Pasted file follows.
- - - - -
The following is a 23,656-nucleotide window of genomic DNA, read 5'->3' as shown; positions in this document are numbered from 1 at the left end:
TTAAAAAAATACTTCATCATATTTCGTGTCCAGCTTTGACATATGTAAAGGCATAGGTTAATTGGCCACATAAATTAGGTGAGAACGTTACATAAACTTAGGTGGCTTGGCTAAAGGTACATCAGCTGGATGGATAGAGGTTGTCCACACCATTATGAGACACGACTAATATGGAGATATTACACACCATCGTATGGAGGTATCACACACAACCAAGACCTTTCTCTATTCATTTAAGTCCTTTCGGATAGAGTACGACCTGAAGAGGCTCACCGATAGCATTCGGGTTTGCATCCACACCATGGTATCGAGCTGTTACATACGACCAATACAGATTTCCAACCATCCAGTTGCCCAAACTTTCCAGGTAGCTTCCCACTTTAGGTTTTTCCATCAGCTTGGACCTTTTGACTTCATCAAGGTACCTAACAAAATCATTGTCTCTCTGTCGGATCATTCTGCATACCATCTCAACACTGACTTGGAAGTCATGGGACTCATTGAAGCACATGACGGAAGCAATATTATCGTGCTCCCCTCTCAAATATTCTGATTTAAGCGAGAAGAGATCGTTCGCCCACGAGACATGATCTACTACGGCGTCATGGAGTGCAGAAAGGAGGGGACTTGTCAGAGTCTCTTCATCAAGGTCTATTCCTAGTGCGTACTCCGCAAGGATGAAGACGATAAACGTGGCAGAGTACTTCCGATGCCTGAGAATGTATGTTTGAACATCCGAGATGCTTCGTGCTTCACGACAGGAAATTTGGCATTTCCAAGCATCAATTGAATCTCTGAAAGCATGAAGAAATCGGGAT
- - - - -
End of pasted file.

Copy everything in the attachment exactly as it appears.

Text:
The following is a 23,656-nucleotide window of genomic DNA, read 5'->3' as shown; positions in this document are numbered from 1 at the left end:
TTAAAAAAATACTTCATCATATTTCGTGTCCAGCTTTGACATATGTAAAGGCATAGGTTAATTGGCCACATAAATTAGGTGAGAACGTTACATAAACTTAGGTGGCTTGGCTAAAGGTACATCAGCTGGATGGATAGAGGTTGTCCACACCATTATGAGACACGACTAATATGGAGATATTACACACCATCGTATGGAGGTATCACACACAACCAAGACCTTTCTCTATTCATTTAAGTCCTTTCGGATAGAGTACGACCTGAAGAGGCTCACCGATAGCATTCGGGTTTGCATCCACACCATGGTATCGAGCTGTTACATACGACCAATACAGATTTCCAACCATCCAGTTGCCCAAACTTTCCAGGTAGCTTCCCACTTTAGGTTTTTCCATCAGCTTGGACCTTTTGACTTCATCAAGGTACCTAACAAAATCATTGTCTCTCTGTCGGATCATTCTGCATACCATCTCAACACTGACTTGGAAGTCATGGGACTCATTGAAGCACATGACGGAAGCAATATTATCGTGCTCCCCTCTCAAATATTCTGATTTAAGCGAGAAGAGATCGTTCGCCCACGAGACATGATCTACTACGGCGTCATGGAGTGCAGAAAGGAGGGGACTTGTCAGAGTCTCTTCATCAAGGTCTATTCCTAGTGCGTACTCCGCAAGGATGAAGACGATAAACGTGGCAGAGTACTTCCGATGCCTGAGAATGTATGTTTGAACATCCGAGATGCTTCGTGCTTCACGACAGGAAATTTGGCATTTCCAAGCATCAATTGAATCTCTGAAAGCATGAAGAAATCGGGAT